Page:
And the campaign goes on—into the legislative session.
What are George Bush’s weaknesses as he heads into the fall campaign? We asked six Texas Democrats— a former governor, a former lieutenant governor, two wannabes, and two wiseacre pundits—to make the case against him. They pulled no punches.
Here’s what Republicans and Democrats were talking about after the November 3 election. George W. Bush’s coattails. They were frayed at best, even though the GOP swept every statewide race. The governor got 68 percent of the vote, but the victorious Republican candidates for lieutenant governor and comptroller, Rick Perry…
Barring a miracle, Garry Mauro will lose to George W. Bush in this November’s gubernatorial election. So why is he acting like a winner?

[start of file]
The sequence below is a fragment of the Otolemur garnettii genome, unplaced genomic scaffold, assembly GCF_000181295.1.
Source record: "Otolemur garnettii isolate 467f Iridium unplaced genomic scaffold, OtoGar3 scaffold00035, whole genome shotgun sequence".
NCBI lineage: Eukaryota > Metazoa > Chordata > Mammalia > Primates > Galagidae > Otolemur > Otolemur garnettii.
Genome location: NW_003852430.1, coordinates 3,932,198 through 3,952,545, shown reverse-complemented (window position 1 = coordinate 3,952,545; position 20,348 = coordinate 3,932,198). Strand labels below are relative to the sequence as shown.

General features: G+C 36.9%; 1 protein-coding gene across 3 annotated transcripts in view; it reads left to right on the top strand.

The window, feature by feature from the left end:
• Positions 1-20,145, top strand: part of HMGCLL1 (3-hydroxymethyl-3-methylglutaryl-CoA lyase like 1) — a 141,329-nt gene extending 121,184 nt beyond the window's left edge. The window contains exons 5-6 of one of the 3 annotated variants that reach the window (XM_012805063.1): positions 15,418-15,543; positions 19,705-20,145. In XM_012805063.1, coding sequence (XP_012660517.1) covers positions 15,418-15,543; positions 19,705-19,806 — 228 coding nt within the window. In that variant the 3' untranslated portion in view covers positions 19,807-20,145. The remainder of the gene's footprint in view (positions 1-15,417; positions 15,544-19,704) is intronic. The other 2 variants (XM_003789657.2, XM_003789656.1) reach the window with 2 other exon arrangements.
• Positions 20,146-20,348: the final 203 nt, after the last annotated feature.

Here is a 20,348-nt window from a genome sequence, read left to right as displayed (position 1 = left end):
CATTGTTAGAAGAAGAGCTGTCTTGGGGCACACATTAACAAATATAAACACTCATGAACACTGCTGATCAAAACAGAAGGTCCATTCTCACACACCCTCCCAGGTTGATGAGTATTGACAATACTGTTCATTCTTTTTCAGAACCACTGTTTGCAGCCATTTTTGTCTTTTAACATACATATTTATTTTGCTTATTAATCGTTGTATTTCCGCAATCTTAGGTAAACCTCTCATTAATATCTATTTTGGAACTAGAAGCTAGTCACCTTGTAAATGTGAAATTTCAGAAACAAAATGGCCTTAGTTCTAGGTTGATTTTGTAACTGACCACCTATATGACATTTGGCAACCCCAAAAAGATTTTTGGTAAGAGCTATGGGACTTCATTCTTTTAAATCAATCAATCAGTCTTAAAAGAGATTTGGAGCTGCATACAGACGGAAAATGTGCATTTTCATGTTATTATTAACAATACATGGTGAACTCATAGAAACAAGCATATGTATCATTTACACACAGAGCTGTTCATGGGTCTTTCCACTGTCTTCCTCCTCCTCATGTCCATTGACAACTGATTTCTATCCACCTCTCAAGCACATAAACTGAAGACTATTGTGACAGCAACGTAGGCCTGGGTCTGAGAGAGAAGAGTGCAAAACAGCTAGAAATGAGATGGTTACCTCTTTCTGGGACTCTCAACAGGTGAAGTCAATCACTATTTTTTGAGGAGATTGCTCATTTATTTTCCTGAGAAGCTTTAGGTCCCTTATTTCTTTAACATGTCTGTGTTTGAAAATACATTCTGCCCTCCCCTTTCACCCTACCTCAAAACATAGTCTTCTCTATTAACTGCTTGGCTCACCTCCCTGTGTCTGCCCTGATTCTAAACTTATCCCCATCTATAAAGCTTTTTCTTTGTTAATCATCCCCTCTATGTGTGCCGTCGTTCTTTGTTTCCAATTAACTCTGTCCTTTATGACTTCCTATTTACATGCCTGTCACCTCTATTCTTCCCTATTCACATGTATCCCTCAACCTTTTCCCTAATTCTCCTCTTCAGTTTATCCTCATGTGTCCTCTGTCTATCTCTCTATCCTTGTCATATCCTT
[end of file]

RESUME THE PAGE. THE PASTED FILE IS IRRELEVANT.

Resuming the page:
After the latest standoff thereï¿½by an armed UFO cultistï¿½you might think so. But on the fifth anniversary of the Branch Davidian siege, the Central Texas community is doing just fine, thank you.
AT LEAST DAN MORALES knew that the mere proclamation he was going to have a press conference was not likely to stop the world in its tracks. The night before and all that morning, some supporters, as well as the attorney general himself, were busy calling around to say that…
Twenty years later, Jerry Jeff Walker returns to the town his music put on the map.